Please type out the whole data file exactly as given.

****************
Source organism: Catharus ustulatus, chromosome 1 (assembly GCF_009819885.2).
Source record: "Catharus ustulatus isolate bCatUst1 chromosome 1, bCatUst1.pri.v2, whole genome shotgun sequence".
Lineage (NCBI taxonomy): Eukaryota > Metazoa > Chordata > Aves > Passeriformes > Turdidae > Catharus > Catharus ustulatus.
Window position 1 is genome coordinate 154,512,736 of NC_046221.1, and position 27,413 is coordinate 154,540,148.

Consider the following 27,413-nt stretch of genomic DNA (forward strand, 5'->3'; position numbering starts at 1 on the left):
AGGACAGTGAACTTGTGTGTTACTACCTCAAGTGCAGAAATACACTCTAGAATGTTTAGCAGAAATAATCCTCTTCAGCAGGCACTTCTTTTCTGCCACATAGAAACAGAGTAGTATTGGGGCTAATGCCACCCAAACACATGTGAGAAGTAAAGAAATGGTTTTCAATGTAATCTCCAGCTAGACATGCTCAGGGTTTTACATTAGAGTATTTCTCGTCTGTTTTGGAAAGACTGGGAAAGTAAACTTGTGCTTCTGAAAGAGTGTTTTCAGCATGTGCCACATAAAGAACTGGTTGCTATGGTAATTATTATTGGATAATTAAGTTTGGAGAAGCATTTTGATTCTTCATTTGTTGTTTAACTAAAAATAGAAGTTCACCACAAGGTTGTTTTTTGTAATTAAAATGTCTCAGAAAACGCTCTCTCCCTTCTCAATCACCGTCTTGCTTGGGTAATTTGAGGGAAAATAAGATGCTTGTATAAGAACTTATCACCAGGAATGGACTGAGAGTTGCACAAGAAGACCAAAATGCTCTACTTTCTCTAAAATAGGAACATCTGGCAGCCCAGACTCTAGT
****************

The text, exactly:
Source organism: Catharus ustulatus, chromosome 1 (assembly GCF_009819885.2).
Source record: "Catharus ustulatus isolate bCatUst1 chromosome 1, bCatUst1.pri.v2, whole genome shotgun sequence".
Lineage (NCBI taxonomy): Eukaryota > Metazoa > Chordata > Aves > Passeriformes > Turdidae > Catharus > Catharus ustulatus.
Window position 1 is genome coordinate 154,512,736 of NC_046221.1, and position 27,413 is coordinate 154,540,148.

Consider the following 27,413-nt stretch of genomic DNA (forward strand, 5'->3'; position numbering starts at 1 on the left):
AGGACAGTGAACTTGTGTGTTACTACCTCAAGTGCAGAAATACACTCTAGAATGTTTAGCAGAAATAATCCTCTTCAGCAGGCACTTCTTTTCTGCCACATAGAAACAGAGTAGTATTGGGGCTAATGCCACCCAAACACATGTGAGAAGTAAAGAAATGGTTTTCAATGTAATCTCCAGCTAGACATGCTCAGGGTTTTACATTAGAGTATTTCTCGTCTGTTTTGGAAAGACTGGGAAAGTAAACTTGTGCTTCTGAAAGAGTGTTTTCAGCATGTGCCACATAAAGAACTGGTTGCTATGGTAATTATTATTGGATAATTAAGTTTGGAGAAGCATTTTGATTCTTCATTTGTTGTTTAACTAAAAATAGAAGTTCACCACAAGGTTGTTTTTTGTAATTAAAATGTCTCAGAAAACGCTCTCTCCCTTCTCAATCACCGTCTTGCTTGGGTAATTTGAGGGAAAATAAGATGCTTGTATAAGAACTTATCACCAGGAATGGACTGAGAGTTGCACAAGAAGACCAAAATGCTCTACTTTCTCTAAAATAGGAACATCTGGCAGCCCAGACTCTAGT